Much has been said and written about the Honda Civic Type R since its explosive debut in the country two years ago. During the 2017 Manila International Auto Show, it was the most fawned-over car in the building, with attendees jostling for space around the velvet rope just to snag a decent selfie.
Its popularity perhaps boils down to its nameplate’s reputation. The Honda Civic has been a popular model throughout its Philippine run, known for being affordable yet exciting for the average buyer—okay, the FB generation was kind of a hiccup, but that’s a different story—and it serves as a great platform for tuning and modifications. Now, take that fun factor and add some serious racing specs to it, and you can begin to understand why the Type R turns heads wherever it goes.
The current Type R boasts a 2.0-liter VTEC turbo engine with 306hp and 400Nm of torque, mated to a gearhead-pleasing six-speed manual transmission. Yes, despite all the advancements in automatic ’boxes and CVTs, Honda decided to drop an old-school stick inside its prized performance car. Well, almost old-school. The stick comes equipped with an automatic rev-matching feature which you can toggle on and off.
If, like me, you learned to drive stick in an old carburetor-equipped car, the concept seems damn near alien. The shudders and jolts you experience from a poorly-timed shift are just part of the whole manual experience, right? But I digress.
Honda says the feature “enhances the manual transmission experience by automatically optimizing engine revs to match the intended gear, realizing car stability through smooth gear changes. By automating rev matching, a technique requiring much practice, the driver can now concentrate more on steering and braking.”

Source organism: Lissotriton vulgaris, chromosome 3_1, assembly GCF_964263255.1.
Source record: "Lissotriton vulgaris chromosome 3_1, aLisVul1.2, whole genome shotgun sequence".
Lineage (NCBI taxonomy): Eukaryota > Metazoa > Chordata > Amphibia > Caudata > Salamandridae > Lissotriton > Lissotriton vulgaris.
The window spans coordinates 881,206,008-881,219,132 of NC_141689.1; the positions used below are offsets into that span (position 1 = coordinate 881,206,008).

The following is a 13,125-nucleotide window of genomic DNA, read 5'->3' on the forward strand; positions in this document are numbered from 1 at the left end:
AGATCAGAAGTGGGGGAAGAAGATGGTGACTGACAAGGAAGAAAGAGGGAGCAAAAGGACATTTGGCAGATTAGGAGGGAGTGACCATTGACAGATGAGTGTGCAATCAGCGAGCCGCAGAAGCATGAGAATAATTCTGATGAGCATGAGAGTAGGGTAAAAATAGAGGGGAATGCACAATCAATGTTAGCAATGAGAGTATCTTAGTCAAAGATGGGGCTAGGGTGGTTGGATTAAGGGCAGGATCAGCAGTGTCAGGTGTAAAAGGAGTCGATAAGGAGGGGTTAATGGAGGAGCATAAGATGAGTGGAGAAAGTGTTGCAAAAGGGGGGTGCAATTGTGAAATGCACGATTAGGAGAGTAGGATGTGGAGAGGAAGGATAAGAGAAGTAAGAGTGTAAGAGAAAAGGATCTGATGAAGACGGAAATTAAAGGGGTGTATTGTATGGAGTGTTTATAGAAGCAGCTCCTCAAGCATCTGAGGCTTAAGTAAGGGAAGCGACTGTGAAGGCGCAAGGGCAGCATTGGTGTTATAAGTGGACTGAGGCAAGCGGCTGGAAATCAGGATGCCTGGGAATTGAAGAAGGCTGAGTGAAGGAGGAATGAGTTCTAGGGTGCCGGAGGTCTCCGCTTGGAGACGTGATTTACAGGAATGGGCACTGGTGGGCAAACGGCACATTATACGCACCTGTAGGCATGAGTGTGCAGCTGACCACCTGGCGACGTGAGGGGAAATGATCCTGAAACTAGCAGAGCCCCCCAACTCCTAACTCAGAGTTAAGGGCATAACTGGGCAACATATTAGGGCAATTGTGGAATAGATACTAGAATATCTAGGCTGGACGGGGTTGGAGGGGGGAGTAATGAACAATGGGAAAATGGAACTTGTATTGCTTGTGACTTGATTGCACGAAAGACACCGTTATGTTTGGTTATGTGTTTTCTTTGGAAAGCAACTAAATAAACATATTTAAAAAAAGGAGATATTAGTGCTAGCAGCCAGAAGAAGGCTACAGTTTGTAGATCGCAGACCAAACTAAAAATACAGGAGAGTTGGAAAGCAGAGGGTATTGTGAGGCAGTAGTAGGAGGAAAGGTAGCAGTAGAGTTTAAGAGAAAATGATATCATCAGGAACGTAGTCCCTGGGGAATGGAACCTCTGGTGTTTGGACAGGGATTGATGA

So, does the theory hold up in real life? To be honest, the feature is intriguing. When you don’t have to look down at the tachometer to see if your revs from one gear to another will line up, it feels like you have a lot less to worry about, giving you more mental energy to focus on the road. It did feel strange downshifting without blipping the throttle, though. It felt even stranger when the car didn’t jerk as a result of my seemingly absent-minded shift. Honda claims the feature is akin to a well-timed heel-and-toe, and they kinda have a point. With the rev-match feature on, it was easier to focus on managing the car’s understeer through tight corners, while powering out into the straights felt a lot easier.
Now, that said, is the feature a must-have? Honestly, no. As I mentioned, there are automatic ’boxes nowadays which shift quicker than Lewis Hamilton on his best day. Those systems allow you to focus on the steering and braking without having to worry about the clutch pedal.
To me, the appeal of driving a manual transmission is how it forces you to be fully engaged in driving at all times. Every rev, gear change, and turn of the wheel is up to you, and almost every action comes with a mechanical feel that shouldn’t be taken away. Besides, the sudden influx of torque from a perfect rev-matched downshift gives you a satisfying feeling that no electronic feature can match. Yes, getting your revs right in a manual requires a lot of practice, but that’s part of the fun.